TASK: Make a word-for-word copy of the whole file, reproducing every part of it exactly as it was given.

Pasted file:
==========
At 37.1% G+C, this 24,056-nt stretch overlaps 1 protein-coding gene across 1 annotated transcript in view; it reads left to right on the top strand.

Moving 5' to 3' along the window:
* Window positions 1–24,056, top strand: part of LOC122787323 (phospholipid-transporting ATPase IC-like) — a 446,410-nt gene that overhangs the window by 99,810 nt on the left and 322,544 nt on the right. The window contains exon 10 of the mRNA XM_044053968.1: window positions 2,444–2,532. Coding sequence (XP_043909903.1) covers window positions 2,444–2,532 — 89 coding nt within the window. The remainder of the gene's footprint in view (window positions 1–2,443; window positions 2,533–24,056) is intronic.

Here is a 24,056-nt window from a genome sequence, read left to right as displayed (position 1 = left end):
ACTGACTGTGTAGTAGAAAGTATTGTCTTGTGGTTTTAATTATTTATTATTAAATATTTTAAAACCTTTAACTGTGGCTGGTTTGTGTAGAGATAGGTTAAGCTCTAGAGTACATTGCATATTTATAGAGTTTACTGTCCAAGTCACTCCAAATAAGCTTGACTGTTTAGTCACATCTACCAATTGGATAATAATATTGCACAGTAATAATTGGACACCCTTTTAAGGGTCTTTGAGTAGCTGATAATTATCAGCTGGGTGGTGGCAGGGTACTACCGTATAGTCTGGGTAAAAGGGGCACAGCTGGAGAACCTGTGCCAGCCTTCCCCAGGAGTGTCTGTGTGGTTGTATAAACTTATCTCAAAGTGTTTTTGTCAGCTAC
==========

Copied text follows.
At 37.1% G+C, this 24,056-nt stretch overlaps 1 protein-coding gene across 1 annotated transcript in view; it reads left to right on the top strand.

Moving 5' to 3' along the window:
* Window positions 1–24,056, top strand: part of LOC122787323 (phospholipid-transporting ATPase IC-like) — a 446,410-nt gene that overhangs the window by 99,810 nt on the left and 322,544 nt on the right. The window contains exon 10 of the mRNA XM_044053968.1: window positions 2,444–2,532. Coding sequence (XP_043909903.1) covers window positions 2,444–2,532 — 89 coding nt within the window. The remainder of the gene's footprint in view (window positions 1–2,443; window positions 2,533–24,056) is intronic.

Here is a 24,056-nt window from a genome sequence, read left to right as displayed (position 1 = left end):
ACTGACTGTGTAGTAGAAAGTATTGTCTTGTGGTTTTAATTATTTATTATTAAATATTTTAAAACCTTTAACTGTGGCTGGTTTGTGTAGAGATAGGTTAAGCTCTAGAGTACATTGCATATTTATAGAGTTTACTGTCCAAGTCACTCCAAATAAGCTTGACTGTTTAGTCACATCTACCAATTGGATAATAATATTGCACAGTAATAATTGGACACCCTTTTAAGGGTCTTTGAGTAGCTGATAATTATCAGCTGGGTGGTGGCAGGGTACTACCGTATAGTCTGGGTAAAAGGGGCACAGCTGGAGAACCTGTGCCAGCCTTCCCCAGGAGTGTCTGTGTGGTTGTATAAACTTATCTCAAAGTGTTTTTGTCAGCTAC